Anyhoo.

I’ve read this process can take years and it has been suggested I get working on my next project just in case I run out of agents on my list to keep me moving forward.

What do you do to keep a positive outlook when submitting?

Toolbox 13: Quotes to Inspire

This post was written for the Author Toolbox Blog Hop where we share our new discoveries on the craft of writing, editing, querying, marketing, publishing, and blogging tips. Posted every third Wednesday of the month. For rules and sign-up click here.

~~~oOo~~~

Right now I should be writing this for the IWSG but alas that isn’t for weeks and I need a post now. I threw away my original post and thought, instead of going on and on about my dry research, I’d dive in to what inspires me most—other writers.

As I read, I remember they started as we did: knowing nothing, learning the craft and taking a chance.

“If I waited for perfection… I would never write a word.”
—Margaret Atwood

“Get it down. Take chances. It may be bad, but it’s the only way you can do anything really good.”
William Faulkner

“I write to give myself strength. I write to be the characters that I am not. I write to explore all the things I’m afraid of. ”
— Joss Whedon

“I can shake off everything as I write; my sorrows disappear, my courage is reborn.”
–Anne Frank

“I really think that if there’s any one enemy to human creativity, especially creative writing, it’s self-consciousness.”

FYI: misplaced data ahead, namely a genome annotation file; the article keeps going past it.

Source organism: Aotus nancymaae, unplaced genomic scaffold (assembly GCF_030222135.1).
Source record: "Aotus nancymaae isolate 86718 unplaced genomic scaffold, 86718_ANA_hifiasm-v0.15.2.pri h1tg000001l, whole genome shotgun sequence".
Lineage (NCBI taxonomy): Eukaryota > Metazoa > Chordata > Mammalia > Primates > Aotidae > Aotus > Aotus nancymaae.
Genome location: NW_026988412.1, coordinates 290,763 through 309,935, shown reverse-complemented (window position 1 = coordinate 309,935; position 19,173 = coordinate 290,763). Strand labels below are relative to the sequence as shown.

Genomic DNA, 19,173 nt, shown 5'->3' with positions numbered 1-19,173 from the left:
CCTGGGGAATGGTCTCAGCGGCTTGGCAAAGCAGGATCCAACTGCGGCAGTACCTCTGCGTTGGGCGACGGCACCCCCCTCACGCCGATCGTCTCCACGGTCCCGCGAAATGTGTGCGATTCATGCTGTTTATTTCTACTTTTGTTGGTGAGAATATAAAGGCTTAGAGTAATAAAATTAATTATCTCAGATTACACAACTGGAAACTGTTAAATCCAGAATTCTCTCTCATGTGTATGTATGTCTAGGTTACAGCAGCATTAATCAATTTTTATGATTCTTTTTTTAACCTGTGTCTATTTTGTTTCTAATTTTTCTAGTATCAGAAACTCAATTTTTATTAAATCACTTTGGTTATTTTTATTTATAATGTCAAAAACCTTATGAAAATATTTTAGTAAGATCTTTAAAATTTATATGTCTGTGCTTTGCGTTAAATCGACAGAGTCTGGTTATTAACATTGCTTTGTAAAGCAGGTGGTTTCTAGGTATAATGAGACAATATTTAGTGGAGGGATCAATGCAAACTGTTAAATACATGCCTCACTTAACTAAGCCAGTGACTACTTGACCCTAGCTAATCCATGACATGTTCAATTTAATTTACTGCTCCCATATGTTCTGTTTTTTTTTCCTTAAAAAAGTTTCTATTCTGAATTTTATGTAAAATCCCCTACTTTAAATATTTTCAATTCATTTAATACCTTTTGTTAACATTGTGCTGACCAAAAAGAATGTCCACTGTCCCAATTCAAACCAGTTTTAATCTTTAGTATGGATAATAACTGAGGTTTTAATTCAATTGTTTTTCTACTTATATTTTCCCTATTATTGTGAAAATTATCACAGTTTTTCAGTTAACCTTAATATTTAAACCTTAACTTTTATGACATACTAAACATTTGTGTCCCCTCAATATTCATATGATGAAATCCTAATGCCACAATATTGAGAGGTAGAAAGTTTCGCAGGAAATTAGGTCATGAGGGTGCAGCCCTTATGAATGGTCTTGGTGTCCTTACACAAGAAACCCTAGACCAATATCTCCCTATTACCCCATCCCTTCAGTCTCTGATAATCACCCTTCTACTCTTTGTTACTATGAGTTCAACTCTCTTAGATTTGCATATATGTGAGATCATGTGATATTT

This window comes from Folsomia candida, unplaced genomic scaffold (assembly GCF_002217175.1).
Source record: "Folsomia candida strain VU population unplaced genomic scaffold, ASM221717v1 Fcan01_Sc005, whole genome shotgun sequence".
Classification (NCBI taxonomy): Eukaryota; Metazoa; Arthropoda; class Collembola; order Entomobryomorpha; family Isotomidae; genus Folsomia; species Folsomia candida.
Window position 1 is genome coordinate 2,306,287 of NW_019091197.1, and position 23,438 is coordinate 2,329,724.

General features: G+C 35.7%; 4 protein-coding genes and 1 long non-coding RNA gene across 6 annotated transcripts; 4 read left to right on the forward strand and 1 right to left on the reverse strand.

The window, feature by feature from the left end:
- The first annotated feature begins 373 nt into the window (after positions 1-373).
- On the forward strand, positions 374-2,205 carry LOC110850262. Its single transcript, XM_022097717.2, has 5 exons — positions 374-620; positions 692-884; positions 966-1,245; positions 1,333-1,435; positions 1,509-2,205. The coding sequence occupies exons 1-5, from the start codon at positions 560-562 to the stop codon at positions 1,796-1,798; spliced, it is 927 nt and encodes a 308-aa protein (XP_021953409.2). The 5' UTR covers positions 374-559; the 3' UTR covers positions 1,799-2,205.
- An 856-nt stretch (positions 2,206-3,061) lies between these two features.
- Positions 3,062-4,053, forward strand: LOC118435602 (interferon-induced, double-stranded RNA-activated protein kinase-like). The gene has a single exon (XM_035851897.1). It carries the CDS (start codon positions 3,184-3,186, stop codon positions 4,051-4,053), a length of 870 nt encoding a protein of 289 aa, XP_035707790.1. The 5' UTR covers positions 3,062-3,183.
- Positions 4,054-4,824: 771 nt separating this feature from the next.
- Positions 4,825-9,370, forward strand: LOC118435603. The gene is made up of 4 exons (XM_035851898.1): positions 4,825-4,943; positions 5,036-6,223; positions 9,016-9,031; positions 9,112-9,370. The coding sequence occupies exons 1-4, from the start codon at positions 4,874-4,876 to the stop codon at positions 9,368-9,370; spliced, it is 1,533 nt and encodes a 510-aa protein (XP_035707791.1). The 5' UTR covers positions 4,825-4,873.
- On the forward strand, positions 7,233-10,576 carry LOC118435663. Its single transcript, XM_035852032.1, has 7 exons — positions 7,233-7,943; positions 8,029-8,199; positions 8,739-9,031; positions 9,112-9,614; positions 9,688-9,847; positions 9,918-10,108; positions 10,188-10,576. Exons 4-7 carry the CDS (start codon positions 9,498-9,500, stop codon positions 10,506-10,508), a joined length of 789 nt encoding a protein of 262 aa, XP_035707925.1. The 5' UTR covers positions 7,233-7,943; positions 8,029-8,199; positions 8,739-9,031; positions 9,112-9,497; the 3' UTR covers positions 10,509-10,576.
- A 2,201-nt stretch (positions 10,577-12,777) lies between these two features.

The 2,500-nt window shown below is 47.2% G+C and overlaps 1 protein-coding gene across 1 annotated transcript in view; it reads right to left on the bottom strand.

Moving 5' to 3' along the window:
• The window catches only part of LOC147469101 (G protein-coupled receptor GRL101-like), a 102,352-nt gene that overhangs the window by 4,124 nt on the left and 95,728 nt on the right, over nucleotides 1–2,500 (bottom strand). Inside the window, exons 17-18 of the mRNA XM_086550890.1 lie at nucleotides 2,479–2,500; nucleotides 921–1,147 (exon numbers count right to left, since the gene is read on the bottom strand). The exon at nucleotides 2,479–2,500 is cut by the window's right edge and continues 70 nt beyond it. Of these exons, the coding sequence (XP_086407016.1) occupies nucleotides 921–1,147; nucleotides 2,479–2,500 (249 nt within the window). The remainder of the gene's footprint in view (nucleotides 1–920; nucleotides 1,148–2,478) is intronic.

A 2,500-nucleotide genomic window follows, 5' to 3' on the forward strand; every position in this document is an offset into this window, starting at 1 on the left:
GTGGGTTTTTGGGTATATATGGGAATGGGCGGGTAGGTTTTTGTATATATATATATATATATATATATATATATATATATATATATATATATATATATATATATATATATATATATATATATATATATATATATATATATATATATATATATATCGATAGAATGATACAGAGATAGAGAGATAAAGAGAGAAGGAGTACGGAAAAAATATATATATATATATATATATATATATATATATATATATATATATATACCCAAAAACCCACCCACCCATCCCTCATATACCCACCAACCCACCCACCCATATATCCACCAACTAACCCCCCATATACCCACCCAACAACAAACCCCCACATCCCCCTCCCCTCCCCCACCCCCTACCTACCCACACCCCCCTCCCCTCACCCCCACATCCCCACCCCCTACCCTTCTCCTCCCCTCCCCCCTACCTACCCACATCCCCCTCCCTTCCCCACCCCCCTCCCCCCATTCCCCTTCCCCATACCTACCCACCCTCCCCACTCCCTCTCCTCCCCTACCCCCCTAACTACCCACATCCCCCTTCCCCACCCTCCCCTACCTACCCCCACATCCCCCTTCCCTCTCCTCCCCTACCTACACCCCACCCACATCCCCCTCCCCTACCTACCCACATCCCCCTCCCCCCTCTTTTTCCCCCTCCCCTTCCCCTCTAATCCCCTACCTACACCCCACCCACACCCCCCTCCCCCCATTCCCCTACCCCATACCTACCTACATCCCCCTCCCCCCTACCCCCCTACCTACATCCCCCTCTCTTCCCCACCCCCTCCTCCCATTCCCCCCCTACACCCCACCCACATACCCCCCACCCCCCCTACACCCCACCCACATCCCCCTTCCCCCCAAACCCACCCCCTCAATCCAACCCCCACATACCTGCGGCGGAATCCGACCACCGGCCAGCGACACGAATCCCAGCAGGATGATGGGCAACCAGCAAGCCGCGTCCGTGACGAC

—Andre Dubus III

And one to inspire Easter eggs hunts

“If one cannot enjoy reading a book over and overagain, there is no use in reading it at all.”
—Oscar Wilde

As you may have guessed, I’m starting something new. I’m taking chances and trying my hand at a magical realism mystery. What was I thinking, is what I’m thinking right now. Please add your favorite, if you have one, in the comments.

Toobox 12: Calibre, “Send to Kindle”, and Lulu

This post was written for the Author Toolbox Blog Hop where we share our new discoveries on the craft of writing, editing, querying, marketing, publishing, and blogging tips. Posted every third Wednesday of the month. For rules and sign-up click here.

~~~oOo~~~

Calibre

Many people like to read their work on an ereader. Calibre is one way to do that. Here are the download links if you want them:

Windows | MacOS | Linux

I started using Calibre because I could not catch all my errors on a computer screen. My mind, like many others, self corrects. I was stuck printing. Fine, but expensive when still in revision mode. As my stories got longer the more I looked for an alternative.